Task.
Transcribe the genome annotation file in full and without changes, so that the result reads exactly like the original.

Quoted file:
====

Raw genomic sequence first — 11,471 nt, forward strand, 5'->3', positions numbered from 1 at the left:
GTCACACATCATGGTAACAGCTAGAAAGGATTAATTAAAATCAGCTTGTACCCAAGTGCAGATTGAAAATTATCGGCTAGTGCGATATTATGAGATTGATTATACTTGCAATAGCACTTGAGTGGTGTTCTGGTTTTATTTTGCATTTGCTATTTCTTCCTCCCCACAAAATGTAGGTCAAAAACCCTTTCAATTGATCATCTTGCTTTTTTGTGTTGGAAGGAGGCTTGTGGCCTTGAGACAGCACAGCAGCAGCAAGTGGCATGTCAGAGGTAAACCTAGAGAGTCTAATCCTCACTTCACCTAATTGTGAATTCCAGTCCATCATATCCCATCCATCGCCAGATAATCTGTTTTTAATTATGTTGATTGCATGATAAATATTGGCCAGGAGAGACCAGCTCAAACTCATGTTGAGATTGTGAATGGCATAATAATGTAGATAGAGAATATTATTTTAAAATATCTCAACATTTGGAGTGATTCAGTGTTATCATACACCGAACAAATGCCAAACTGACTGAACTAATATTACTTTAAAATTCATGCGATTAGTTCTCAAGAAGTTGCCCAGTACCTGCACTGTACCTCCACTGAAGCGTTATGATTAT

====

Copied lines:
Raw genomic sequence first — 11,471 nt, forward strand, 5'->3', positions numbered from 1 at the left:
GTCACACATCATGGTAACAGCTAGAAAGGATTAATTAAAATCAGCTTGTACCCAAGTGCAGATTGAAAATTATCGGCTAGTGCGATATTATGAGATTGATTATACTTGCAATAGCACTTGAGTGGTGTTCTGGTTTTATTTTGCATTTGCTATTTCTTCCTCCCCACAAAATGTAGGTCAAAAACCCTTTCAATTGATCATCTTGCTTTTTTGTGTTGGAAGGAGGCTTGTGGCCTTGAGACAGCACAGCAGCAGCAAGTGGCATGTCAGAGGTAAACCTAGAGAGTCTAATCCTCACTTCACCTAATTGTGAATTCCAGTCCATCATATCCCATCCATCGCCAGATAATCTGTTTTTAATTATGTTGATTGCATGATAAATATTGGCCAGGAGAGACCAGCTCAAACTCATGTTGAGATTGTGAATGGCATAATAATGTAGATAGAGAATATTATTTTAAAATATCTCAACATTTGGAGTGATTCAGTGTTATCATACACCGAACAAATGCCAAACTGACTGAACTAATATTACTTTAAAATTCATGCGATTAGTTCTCAAGAAGTTGCCCAGTACCTGCACTGTACCTCCACTGAAGCGTTATGATTAT